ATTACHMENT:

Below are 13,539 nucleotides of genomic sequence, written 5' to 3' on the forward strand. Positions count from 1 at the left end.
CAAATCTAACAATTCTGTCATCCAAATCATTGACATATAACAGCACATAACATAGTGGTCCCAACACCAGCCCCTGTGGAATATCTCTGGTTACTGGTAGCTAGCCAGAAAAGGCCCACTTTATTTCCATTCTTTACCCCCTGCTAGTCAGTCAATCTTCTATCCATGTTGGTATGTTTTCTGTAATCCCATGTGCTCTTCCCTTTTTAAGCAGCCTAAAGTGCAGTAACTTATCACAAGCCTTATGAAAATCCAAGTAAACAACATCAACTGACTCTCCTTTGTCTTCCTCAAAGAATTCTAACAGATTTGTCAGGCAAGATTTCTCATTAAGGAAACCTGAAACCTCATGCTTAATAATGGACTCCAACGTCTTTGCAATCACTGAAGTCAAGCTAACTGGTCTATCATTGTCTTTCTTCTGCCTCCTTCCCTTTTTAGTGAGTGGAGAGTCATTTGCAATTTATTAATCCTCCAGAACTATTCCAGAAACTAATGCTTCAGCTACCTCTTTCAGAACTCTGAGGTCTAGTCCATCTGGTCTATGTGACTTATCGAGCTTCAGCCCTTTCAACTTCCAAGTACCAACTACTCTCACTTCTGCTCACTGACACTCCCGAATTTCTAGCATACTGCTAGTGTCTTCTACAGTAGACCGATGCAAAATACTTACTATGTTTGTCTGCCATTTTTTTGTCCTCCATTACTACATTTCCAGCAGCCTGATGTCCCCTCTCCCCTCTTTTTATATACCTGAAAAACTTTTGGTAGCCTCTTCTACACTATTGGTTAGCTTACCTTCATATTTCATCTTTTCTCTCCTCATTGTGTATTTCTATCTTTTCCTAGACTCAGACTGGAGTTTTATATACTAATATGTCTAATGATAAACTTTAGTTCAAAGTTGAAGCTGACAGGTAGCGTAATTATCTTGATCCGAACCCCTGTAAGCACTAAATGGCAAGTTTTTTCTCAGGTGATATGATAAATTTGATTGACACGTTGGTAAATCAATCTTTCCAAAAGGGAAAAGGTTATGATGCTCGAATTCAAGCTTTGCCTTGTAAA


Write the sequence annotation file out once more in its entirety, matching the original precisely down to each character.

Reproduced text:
Below are 13,539 nucleotides of genomic sequence, written 5' to 3' on the forward strand. Positions count from 1 at the left end.
CAAATCTAACAATTCTGTCATCCAAATCATTGACATATAACAGCACATAACATAGTGGTCCCAACACCAGCCCCTGTGGAATATCTCTGGTTACTGGTAGCTAGCCAGAAAAGGCCCACTTTATTTCCATTCTTTACCCCCTGCTAGTCAGTCAATCTTCTATCCATGTTGGTATGTTTTCTGTAATCCCATGTGCTCTTCCCTTTTTAAGCAGCCTAAAGTGCAGTAACTTATCACAAGCCTTATGAAAATCCAAGTAAACAACATCAACTGACTCTCCTTTGTCTTCCTCAAAGAATTCTAACAGATTTGTCAGGCAAGATTTCTCATTAAGGAAACCTGAAACCTCATGCTTAATAATGGACTCCAACGTCTTTGCAATCACTGAAGTCAAGCTAACTGGTCTATCATTGTCTTTCTTCTGCCTCCTTCCCTTTTTAGTGAGTGGAGAGTCATTTGCAATTTATTAATCCTCCAGAACTATTCCAGAAACTAATGCTTCAGCTACCTCTTTCAGAACTCTGAGGTCTAGTCCATCTGGTCTATGTGACTTATCGAGCTTCAGCCCTTTCAACTTCCAAGTACCAACTACTCTCACTTCTGCTCACTGACACTCCCGAATTTCTAGCATACTGCTAGTGTCTTCTACAGTAGACCGATGCAAAATACTTACTATGTTTGTCTGCCATTTTTTTGTCCTCCATTACTACATTTCCAGCAGCCTGATGTCCCCTCTCCCCTCTTTTTATATACCTGAAAAACTTTTGGTAGCCTCTTCTACACTATTGGTTAGCTTACCTTCATATTTCATCTTTTCTCTCCTCATTGTGTATTTCTATCTTTTCCTAGACTCAGACTGGAGTTTTATATACTAATATGTCTAATGATAAACTTTAGTTCAAAGTTGAAGCTGACAGGTAGCGTAATTATCTTGATCCGAACCCCTGTAAGCACTAAATGGCAAGTTTTTTCTCAGGTGATATGATAAATTTGATTGACACGTTGGTAAATCAATCTTTCCAAAAGGGAAAAGGTTATGATGCTCGAATTCAAGCTTTGCCTTGTAAA